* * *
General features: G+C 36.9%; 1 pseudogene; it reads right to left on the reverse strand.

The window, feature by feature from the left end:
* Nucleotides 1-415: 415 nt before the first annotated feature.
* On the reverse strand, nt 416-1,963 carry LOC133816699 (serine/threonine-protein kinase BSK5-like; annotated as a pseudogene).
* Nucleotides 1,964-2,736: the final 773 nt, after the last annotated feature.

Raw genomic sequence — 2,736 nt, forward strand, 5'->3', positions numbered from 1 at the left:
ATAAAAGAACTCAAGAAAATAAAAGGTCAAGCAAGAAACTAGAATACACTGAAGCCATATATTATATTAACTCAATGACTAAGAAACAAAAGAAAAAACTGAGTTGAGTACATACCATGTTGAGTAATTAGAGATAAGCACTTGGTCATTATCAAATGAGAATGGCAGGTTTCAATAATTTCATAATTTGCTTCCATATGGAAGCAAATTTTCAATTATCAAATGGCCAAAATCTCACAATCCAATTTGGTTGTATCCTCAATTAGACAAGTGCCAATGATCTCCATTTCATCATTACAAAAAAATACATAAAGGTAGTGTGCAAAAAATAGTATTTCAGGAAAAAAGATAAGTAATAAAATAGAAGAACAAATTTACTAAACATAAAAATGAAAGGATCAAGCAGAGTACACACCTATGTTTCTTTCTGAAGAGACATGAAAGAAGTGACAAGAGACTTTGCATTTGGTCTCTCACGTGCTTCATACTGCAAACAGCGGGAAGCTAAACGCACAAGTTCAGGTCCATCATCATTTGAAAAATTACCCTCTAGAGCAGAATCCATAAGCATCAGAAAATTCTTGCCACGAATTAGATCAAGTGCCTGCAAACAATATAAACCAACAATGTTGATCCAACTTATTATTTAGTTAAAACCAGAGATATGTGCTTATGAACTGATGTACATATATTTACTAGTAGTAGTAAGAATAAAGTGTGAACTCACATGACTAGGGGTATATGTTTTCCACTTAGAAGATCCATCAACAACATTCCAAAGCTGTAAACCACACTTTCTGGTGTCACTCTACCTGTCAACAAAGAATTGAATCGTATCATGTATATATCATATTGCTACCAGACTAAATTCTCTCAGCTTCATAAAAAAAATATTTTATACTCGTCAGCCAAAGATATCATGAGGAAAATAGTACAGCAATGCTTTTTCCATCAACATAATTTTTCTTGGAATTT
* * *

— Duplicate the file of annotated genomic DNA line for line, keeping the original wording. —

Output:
General features: G+C 36.9%; 1 pseudogene; it reads right to left on the reverse strand.

The window, feature by feature from the left end:
* Nucleotides 1-415: 415 nt before the first annotated feature.
* On the reverse strand, nt 416-1,963 carry LOC133816699 (serine/threonine-protein kinase BSK5-like; annotated as a pseudogene).
* Nucleotides 1,964-2,736: the final 773 nt, after the last annotated feature.

Raw genomic sequence — 2,736 nt, forward strand, 5'->3', positions numbered from 1 at the left:
ATAAAAGAACTCAAGAAAATAAAAGGTCAAGCAAGAAACTAGAATACACTGAAGCCATATATTATATTAACTCAATGACTAAGAAACAAAAGAAAAAACTGAGTTGAGTACATACCATGTTGAGTAATTAGAGATAAGCACTTGGTCATTATCAAATGAGAATGGCAGGTTTCAATAATTTCATAATTTGCTTCCATATGGAAGCAAATTTTCAATTATCAAATGGCCAAAATCTCACAATCCAATTTGGTTGTATCCTCAATTAGACAAGTGCCAATGATCTCCATTTCATCATTACAAAAAAATACATAAAGGTAGTGTGCAAAAAATAGTATTTCAGGAAAAAAGATAAGTAATAAAATAGAAGAACAAATTTACTAAACATAAAAATGAAAGGATCAAGCAGAGTACACACCTATGTTTCTTTCTGAAGAGACATGAAAGAAGTGACAAGAGACTTTGCATTTGGTCTCTCACGTGCTTCATACTGCAAACAGCGGGAAGCTAAACGCACAAGTTCAGGTCCATCATCATTTGAAAAATTACCCTCTAGAGCAGAATCCATAAGCATCAGAAAATTCTTGCCACGAATTAGATCAAGTGCCTGCAAACAATATAAACCAACAATGTTGATCCAACTTATTATTTAGTTAAAACCAGAGATATGTGCTTATGAACTGATGTACATATATTTACTAGTAGTAGTAAGAATAAAGTGTGAACTCACATGACTAGGGGTATATGTTTTCCACTTAGAAGATCCATCAACAACATTCCAAAGCTGTAAACCACACTTTCTGGTGTCACTCTACCTGTCAACAAAGAATTGAATCGTATCATGTATATATCATATTGCTACCAGACTAAATTCTCTCAGCTTCATAAAAAAAATATTTTATACTCGTCAGCCAAAGATATCATGAGGAAAATAGTACAGCAATGCTTTTTCCATCAACATAATTTTTCTTGGAATTT